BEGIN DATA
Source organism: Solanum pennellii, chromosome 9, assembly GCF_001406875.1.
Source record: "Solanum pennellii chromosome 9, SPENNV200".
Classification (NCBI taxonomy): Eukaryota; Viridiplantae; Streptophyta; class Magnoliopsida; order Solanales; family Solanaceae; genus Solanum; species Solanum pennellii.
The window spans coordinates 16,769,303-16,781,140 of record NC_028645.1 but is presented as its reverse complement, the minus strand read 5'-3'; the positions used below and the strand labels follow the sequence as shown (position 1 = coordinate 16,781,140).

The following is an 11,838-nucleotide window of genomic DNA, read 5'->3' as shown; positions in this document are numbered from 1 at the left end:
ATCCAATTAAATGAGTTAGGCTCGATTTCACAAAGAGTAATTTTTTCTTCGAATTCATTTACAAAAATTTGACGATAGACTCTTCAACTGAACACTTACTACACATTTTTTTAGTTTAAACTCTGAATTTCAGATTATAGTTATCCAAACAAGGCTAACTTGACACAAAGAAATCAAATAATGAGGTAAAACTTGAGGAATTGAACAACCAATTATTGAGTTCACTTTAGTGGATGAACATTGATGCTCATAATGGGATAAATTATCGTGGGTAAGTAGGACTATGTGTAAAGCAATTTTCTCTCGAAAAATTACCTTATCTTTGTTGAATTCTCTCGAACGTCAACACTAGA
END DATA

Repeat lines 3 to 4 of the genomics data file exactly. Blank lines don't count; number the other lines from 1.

Classification (NCBI taxonomy): Eukaryota; Viridiplantae; Streptophyta; class Magnoliopsida; order Solanales; family Solanaceae; genus Solanum; species Solanum pennellii.
The window spans coordinates 16,769,303-16,781,140 of record NC_028645.1 but is presented as its reverse complement, the minus strand read 5'-3'; the positions used below and the strand labels follow the sequence as shown (position 1 = coordinate 16,781,140).